Two people climbing a mountain in Jasper National Park survived being swept up in an avalanche on Wednesday, Parks Canada Visitor Safety said.
The pair was roped together climbing the Silverhorn route on Mount Athabasca when they were hit and sent about 600 metres down the mountain at about 10:30 a.m., according to the guides who reported the avalanche.
One of the climbers was partially buried with a head and an arm exposed. One of the climbers suffered a broken foot, said a family friend who did not want to be identified.
The pair was transported to the Jasper hospital by helicopter.
The mountain guides who reported the avalanche also noted that the climbers were carrying an avalanche kit that was used to dig the buried climber free.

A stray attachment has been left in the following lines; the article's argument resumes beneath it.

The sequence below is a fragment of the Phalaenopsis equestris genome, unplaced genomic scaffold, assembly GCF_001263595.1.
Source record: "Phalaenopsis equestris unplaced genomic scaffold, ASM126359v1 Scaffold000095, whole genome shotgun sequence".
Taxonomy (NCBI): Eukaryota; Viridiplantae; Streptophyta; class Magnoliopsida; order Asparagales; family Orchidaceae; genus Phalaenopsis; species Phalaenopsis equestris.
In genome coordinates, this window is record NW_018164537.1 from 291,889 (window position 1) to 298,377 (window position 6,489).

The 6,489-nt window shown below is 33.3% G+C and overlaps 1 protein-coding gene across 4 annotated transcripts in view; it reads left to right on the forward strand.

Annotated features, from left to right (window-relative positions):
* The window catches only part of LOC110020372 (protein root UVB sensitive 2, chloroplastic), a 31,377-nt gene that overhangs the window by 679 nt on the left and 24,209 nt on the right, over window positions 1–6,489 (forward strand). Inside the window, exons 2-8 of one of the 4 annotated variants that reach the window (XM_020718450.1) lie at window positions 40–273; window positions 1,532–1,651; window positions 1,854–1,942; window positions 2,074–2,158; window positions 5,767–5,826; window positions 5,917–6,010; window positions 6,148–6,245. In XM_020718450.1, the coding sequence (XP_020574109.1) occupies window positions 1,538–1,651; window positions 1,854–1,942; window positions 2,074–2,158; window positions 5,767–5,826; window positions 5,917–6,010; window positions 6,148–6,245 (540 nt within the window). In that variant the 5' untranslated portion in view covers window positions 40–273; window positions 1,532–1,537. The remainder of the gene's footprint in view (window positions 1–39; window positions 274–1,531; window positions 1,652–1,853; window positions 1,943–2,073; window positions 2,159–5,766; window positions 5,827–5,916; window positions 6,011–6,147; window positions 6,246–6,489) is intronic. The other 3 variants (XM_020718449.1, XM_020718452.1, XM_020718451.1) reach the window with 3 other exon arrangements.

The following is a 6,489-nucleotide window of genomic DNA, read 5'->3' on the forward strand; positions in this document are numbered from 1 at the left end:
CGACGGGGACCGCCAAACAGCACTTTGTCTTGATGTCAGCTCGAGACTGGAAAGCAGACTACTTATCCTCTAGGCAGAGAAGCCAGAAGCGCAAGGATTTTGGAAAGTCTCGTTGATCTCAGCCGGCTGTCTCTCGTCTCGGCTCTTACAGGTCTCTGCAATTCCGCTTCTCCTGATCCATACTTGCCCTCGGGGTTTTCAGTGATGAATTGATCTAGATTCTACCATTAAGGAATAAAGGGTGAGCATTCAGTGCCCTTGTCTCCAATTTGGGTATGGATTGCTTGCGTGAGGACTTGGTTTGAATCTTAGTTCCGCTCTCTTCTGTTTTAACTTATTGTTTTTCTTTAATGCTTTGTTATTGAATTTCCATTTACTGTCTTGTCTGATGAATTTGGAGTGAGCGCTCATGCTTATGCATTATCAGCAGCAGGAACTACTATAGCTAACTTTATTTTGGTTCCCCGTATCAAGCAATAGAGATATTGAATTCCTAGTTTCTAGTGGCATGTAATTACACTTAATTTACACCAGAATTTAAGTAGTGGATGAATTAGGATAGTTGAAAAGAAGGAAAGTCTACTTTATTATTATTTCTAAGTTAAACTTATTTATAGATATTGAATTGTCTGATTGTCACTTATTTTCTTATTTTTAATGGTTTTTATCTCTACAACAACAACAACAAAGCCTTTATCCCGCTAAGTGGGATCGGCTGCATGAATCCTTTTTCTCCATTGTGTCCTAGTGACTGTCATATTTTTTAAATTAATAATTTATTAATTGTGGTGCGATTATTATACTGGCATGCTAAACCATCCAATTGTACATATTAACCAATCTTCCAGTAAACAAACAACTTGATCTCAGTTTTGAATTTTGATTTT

“Avalanches can happen pretty much any time of year in avalanche terrain,” said Peter Tucker, executive director of the Association of Canadian Mountain Guides.
“It’s not always in the winter. So it’s really important that climbers and skiers ensure that they have probes, shovels and beacons with them doing any kind of activity where there is a potential for an avalanche to occur.”
The report said that early season snowfall and moderate winds have created conditions favourable for avalanches in some parts of the mountains.